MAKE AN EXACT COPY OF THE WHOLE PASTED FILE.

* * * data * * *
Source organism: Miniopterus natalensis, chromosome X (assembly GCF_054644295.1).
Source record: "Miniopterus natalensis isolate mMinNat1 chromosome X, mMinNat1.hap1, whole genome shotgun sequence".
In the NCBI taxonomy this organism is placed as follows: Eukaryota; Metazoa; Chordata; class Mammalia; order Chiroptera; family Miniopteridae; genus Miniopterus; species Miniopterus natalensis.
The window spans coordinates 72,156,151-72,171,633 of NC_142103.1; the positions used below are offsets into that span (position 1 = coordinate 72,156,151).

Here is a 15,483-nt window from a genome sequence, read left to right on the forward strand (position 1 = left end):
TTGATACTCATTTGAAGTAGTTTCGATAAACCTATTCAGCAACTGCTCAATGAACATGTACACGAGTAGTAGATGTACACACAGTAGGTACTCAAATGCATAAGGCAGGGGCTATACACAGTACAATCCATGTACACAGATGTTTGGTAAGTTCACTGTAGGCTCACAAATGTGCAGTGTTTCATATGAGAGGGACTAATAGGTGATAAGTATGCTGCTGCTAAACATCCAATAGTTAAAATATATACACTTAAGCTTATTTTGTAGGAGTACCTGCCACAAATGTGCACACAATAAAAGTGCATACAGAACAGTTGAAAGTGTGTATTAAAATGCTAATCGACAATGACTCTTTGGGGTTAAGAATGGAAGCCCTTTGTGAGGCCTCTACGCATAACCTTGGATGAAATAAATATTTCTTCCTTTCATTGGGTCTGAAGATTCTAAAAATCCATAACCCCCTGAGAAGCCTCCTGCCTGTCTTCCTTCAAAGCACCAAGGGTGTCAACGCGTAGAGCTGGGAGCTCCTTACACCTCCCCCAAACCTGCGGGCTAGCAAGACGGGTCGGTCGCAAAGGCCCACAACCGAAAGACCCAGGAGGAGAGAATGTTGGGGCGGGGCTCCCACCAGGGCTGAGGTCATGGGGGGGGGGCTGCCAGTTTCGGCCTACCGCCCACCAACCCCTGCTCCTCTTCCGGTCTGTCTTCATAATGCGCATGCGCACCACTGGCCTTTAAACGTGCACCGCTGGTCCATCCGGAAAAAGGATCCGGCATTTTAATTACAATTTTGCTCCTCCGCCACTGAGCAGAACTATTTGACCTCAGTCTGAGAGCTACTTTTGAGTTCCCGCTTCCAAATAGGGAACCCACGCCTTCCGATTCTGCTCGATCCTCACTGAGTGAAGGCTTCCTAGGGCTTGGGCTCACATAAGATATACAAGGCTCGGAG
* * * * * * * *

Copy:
Source organism: Miniopterus natalensis, chromosome X (assembly GCF_054644295.1).
Source record: "Miniopterus natalensis isolate mMinNat1 chromosome X, mMinNat1.hap1, whole genome shotgun sequence".
In the NCBI taxonomy this organism is placed as follows: Eukaryota; Metazoa; Chordata; class Mammalia; order Chiroptera; family Miniopteridae; genus Miniopterus; species Miniopterus natalensis.
The window spans coordinates 72,156,151-72,171,633 of NC_142103.1; the positions used below are offsets into that span (position 1 = coordinate 72,156,151).

Here is a 15,483-nt window from a genome sequence, read left to right on the forward strand (position 1 = left end):
TTGATACTCATTTGAAGTAGTTTCGATAAACCTATTCAGCAACTGCTCAATGAACATGTACACGAGTAGTAGATGTACACACAGTAGGTACTCAAATGCATAAGGCAGGGGCTATACACAGTACAATCCATGTACACAGATGTTTGGTAAGTTCACTGTAGGCTCACAAATGTGCAGTGTTTCATATGAGAGGGACTAATAGGTGATAAGTATGCTGCTGCTAAACATCCAATAGTTAAAATATATACACTTAAGCTTATTTTGTAGGAGTACCTGCCACAAATGTGCACACAATAAAAGTGCATACAGAACAGTTGAAAGTGTGTATTAAAATGCTAATCGACAATGACTCTTTGGGGTTAAGAATGGAAGCCCTTTGTGAGGCCTCTACGCATAACCTTGGATGAAATAAATATTTCTTCCTTTCATTGGGTCTGAAGATTCTAAAAATCCATAACCCCCTGAGAAGCCTCCTGCCTGTCTTCCTTCAAAGCACCAAGGGTGTCAACGCGTAGAGCTGGGAGCTCCTTACACCTCCCCCAAACCTGCGGGCTAGCAAGACGGGTCGGTCGCAAAGGCCCACAACCGAAAGACCCAGGAGGAGAGAATGTTGGGGCGGGGCTCCCACCAGGGCTGAGGTCATGGGGGGGGGGCTGCCAGTTTCGGCCTACCGCCCACCAACCCCTGCTCCTCTTCCGGTCTGTCTTCATAATGCGCATGCGCACCACTGGCCTTTAAACGTGCACCGCTGGTCCATCCGGAAAAAGGATCCGGCATTTTAATTACAATTTTGCTCCTCCGCCACTGAGCAGAACTATTTGACCTCAGTCTGAGAGCTACTTTTGAGTTCCCGCTTCCAAATAGGGAACCCACGCCTTCCGATTCTGCTCGATCCTCACTGAGTGAAGGCTTCCTAGGGCTTGGGCTCACATAAGATATACAAGGCTCGGAG